8-Steps to Get PPM Off the Ground - Page 1

Apr 19, 2005

Jeff Monteforte

Whether it's a growing dependency that businesses have on information and technology, too many projects to get done, or the increasing pressure that CIOs are under to cost justify IT spending, a clear prioritization and funding strategy for IT investments is essential in today's business environment.

The industry solution that has come to the forefront is project portfolio management (PPM). PPM is all about aligning technology funds, projects, and IT resources with the company's organizational priorities.

There is no one right way to build a PPM process. This is evident in the fact that there are dozens of books on the topic and dozens of software vendors promoting a variety of products and, of course, each one claims that their way is the best way to solve the PPM puzzle.

Yet, my experience has shown me there are specific "best practices" that are common across all PPM methodologies and form the foundation of our company's PPM methodology:

Keep it simple. Don't start by looking for a PPM system to purchase. While each software product has its own approach to portfolio management, it also inherently has specific strengths and weaknesses caused by that approach.

Unless you know the exact approach you want to take to manage you project portfolio you don't know which software will be best for you. So, for starters, use the tools that you know best. For most people that means your favorite spreadsheet application and word processor.

Look for direction from the top. Assemble business executives into an IT steering committee and schedule monthly meetings with the intent of reviewing new project requests and current project progress.

At the first meeting, use the IT steering committee to gain the required perspective on company priorities and value. Whether its increased revenue, customer retention, or cost control it should be your business leaders that tell you what is most important today.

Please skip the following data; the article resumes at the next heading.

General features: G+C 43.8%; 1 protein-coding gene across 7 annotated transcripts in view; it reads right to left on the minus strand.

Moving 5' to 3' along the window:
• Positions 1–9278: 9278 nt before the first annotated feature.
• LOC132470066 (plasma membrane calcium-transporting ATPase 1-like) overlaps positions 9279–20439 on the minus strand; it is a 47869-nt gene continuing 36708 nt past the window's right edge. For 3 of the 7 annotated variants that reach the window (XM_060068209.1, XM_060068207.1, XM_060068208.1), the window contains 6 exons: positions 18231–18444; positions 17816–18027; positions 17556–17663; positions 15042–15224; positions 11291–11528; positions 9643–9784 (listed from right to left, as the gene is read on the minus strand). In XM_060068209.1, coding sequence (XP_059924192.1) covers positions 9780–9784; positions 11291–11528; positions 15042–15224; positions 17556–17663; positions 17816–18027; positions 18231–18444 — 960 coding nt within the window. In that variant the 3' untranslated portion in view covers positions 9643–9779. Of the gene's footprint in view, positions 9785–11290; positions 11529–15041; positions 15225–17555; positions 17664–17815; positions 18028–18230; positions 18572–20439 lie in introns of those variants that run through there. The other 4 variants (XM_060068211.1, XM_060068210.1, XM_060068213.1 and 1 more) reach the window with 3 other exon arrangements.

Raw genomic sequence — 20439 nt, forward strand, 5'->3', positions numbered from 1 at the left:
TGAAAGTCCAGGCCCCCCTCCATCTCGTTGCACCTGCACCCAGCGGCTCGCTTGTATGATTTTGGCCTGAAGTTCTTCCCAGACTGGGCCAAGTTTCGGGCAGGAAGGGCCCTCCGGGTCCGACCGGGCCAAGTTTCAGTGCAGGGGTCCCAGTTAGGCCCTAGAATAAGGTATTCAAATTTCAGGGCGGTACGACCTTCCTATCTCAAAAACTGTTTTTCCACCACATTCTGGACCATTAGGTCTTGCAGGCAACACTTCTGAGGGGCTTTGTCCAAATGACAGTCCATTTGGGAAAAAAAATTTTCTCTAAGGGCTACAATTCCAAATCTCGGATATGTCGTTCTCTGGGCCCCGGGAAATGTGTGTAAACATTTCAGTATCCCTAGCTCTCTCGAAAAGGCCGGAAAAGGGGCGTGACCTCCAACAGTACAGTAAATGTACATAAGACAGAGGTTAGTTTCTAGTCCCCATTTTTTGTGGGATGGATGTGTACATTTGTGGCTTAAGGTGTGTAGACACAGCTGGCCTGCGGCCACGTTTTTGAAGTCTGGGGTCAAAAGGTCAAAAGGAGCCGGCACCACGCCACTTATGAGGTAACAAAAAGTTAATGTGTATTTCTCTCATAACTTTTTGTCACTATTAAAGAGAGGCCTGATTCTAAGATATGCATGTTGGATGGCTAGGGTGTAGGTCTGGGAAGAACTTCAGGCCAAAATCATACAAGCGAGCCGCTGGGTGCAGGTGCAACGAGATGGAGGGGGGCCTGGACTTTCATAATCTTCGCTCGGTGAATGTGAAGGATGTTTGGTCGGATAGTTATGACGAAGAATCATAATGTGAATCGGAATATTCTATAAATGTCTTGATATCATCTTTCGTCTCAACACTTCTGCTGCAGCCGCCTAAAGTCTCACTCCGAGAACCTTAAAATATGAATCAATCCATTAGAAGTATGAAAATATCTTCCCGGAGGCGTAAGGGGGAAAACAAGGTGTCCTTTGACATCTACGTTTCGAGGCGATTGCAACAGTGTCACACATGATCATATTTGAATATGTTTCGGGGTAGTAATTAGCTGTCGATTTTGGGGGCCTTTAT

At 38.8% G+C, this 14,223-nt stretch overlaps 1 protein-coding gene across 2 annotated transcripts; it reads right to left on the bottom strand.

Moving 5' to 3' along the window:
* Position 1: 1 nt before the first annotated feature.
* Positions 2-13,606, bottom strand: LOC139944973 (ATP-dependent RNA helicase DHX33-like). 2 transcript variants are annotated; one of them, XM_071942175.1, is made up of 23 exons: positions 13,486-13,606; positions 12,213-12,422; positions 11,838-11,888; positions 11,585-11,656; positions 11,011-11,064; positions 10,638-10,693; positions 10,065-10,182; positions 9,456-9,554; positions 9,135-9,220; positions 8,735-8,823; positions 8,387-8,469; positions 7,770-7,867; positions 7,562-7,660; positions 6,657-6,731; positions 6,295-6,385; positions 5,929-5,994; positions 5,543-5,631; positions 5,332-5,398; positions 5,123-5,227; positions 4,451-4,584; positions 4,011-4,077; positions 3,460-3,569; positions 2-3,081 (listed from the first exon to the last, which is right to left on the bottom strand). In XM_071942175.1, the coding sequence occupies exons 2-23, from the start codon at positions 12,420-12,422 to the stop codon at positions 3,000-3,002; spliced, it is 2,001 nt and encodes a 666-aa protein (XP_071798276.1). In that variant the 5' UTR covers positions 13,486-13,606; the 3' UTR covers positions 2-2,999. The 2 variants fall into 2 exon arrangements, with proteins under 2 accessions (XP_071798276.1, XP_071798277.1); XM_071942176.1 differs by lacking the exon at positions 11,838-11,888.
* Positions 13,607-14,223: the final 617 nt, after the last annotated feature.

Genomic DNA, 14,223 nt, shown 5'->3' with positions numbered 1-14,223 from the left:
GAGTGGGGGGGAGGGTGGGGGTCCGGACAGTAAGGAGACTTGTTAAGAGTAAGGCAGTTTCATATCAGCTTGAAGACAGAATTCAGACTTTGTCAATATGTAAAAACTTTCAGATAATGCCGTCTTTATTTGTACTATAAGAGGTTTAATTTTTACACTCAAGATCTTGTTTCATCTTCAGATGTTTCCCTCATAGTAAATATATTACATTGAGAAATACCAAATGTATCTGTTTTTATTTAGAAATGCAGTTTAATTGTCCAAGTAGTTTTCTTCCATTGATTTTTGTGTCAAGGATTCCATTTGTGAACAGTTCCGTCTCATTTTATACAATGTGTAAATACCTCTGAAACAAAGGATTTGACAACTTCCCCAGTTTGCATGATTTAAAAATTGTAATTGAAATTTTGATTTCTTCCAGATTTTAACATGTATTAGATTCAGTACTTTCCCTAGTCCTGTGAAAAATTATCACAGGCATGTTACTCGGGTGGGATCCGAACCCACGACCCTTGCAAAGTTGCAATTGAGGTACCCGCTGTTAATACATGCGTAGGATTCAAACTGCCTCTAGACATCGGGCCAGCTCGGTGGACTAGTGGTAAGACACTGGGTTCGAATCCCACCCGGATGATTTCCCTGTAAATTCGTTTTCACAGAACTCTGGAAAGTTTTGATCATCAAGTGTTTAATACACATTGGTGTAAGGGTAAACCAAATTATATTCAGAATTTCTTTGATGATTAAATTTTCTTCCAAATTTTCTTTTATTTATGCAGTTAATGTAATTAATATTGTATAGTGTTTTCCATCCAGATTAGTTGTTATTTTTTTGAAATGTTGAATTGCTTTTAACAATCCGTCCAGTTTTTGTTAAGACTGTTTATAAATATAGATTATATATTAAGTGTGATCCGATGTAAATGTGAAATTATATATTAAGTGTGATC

Build a centralized view. Build a single collection of all active and requested IT projects along with their vital informational facts, such as name, sponsor, scope, estimated costs, estimated time frames, and assigned IT resources.

To make certain a comprehensive inventory is built, ensure that IT submits all IT-specific projects as well; such as server consolidations and network upgrades. Keep in mind that your first attempt at collecting all the data will be a chore, so keeping the initial database simple is critical. Initially, a spreadsheet works best.

Categorize your projects. There are three fundamental types of IT projects that you need to get your arms around. Organize your projects into the three categories of operational, incremental or strategic.

Operational projects are non-discretionary activities needed to keep the business running. These include, for example, application support activities, regulatory initiatives, and infrastructure build-outs. Don't be surprised if you discover that over 75% of all you IT project work falls under the category of operational.

This is a typical starting point for most companies and it should become an annual IT management goal to continually reduce this percentage and transfer savings over to the discretionary spending pool.

The incremental and strategic efforts are discretionary initiatives that provide some form of incremental upgrade or new capability that is expected to add value to the company.

Incremental projects are typically small efforts and number into the hundreds for a large company. These projects should be prioritized and managed at the business unit level and not by the IT steering committee.

Strategic initiatives are typically significant investments and warrant the attention of the company's top executives. It will be these projects that get assessed by the portfolio management process, as well as evaluated for priority and funding by the IT steering committee.

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